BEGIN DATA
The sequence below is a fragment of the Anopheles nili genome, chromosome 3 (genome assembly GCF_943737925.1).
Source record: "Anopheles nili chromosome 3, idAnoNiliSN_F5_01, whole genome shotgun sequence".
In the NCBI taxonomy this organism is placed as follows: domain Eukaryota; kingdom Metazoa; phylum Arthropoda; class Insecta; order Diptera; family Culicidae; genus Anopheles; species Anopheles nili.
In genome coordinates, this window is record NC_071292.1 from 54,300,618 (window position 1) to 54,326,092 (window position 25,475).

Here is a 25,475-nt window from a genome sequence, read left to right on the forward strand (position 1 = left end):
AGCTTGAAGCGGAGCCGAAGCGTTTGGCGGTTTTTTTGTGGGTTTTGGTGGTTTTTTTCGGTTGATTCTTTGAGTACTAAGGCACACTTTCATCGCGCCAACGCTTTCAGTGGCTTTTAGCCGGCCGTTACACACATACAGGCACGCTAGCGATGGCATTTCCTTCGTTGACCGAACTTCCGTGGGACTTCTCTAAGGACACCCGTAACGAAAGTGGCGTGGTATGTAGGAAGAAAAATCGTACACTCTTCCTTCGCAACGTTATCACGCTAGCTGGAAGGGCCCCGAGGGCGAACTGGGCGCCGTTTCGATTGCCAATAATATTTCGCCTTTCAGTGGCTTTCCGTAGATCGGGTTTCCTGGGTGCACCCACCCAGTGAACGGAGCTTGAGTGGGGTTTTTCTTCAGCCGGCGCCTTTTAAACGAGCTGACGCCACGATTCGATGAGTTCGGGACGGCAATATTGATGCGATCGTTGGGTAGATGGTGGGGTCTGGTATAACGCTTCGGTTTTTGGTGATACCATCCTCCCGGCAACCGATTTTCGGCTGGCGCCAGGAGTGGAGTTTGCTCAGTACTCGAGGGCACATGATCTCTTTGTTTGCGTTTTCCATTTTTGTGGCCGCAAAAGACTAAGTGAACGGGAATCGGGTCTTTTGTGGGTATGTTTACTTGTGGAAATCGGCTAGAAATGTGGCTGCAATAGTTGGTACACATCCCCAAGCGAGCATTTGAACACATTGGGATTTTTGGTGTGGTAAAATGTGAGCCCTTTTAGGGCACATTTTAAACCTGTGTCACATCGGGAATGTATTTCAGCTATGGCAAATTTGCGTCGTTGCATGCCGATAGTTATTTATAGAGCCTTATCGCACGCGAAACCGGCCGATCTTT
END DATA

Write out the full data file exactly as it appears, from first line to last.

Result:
The sequence below is a fragment of the Anopheles nili genome, chromosome 3 (genome assembly GCF_943737925.1).
Source record: "Anopheles nili chromosome 3, idAnoNiliSN_F5_01, whole genome shotgun sequence".
In the NCBI taxonomy this organism is placed as follows: domain Eukaryota; kingdom Metazoa; phylum Arthropoda; class Insecta; order Diptera; family Culicidae; genus Anopheles; species Anopheles nili.
In genome coordinates, this window is record NC_071292.1 from 54,300,618 (window position 1) to 54,326,092 (window position 25,475).

Here is a 25,475-nt window from a genome sequence, read left to right on the forward strand (position 1 = left end):
AGCTTGAAGCGGAGCCGAAGCGTTTGGCGGTTTTTTTGTGGGTTTTGGTGGTTTTTTTCGGTTGATTCTTTGAGTACTAAGGCACACTTTCATCGCGCCAACGCTTTCAGTGGCTTTTAGCCGGCCGTTACACACATACAGGCACGCTAGCGATGGCATTTCCTTCGTTGACCGAACTTCCGTGGGACTTCTCTAAGGACACCCGTAACGAAAGTGGCGTGGTATGTAGGAAGAAAAATCGTACACTCTTCCTTCGCAACGTTATCACGCTAGCTGGAAGGGCCCCGAGGGCGAACTGGGCGCCGTTTCGATTGCCAATAATATTTCGCCTTTCAGTGGCTTTCCGTAGATCGGGTTTCCTGGGTGCACCCACCCAGTGAACGGAGCTTGAGTGGGGTTTTTCTTCAGCCGGCGCCTTTTAAACGAGCTGACGCCACGATTCGATGAGTTCGGGACGGCAATATTGATGCGATCGTTGGGTAGATGGTGGGGTCTGGTATAACGCTTCGGTTTTTGGTGATACCATCCTCCCGGCAACCGATTTTCGGCTGGCGCCAGGAGTGGAGTTTGCTCAGTACTCGAGGGCACATGATCTCTTTGTTTGCGTTTTCCATTTTTGTGGCCGCAAAAGACTAAGTGAACGGGAATCGGGTCTTTTGTGGGTATGTTTACTTGTGGAAATCGGCTAGAAATGTGGCTGCAATAGTTGGTACACATCCCCAAGCGAGCATTTGAACACATTGGGATTTTTGGTGTGGTAAAATGTGAGCCCTTTTAGGGCACATTTTAAACCTGTGTCACATCGGGAATGTATTTCAGCTATGGCAAATTTGCGTCGTTGCATGCCGATAGTTATTTATAGAGCCTTATCGCACGCGAAACCGGCCGATCTTT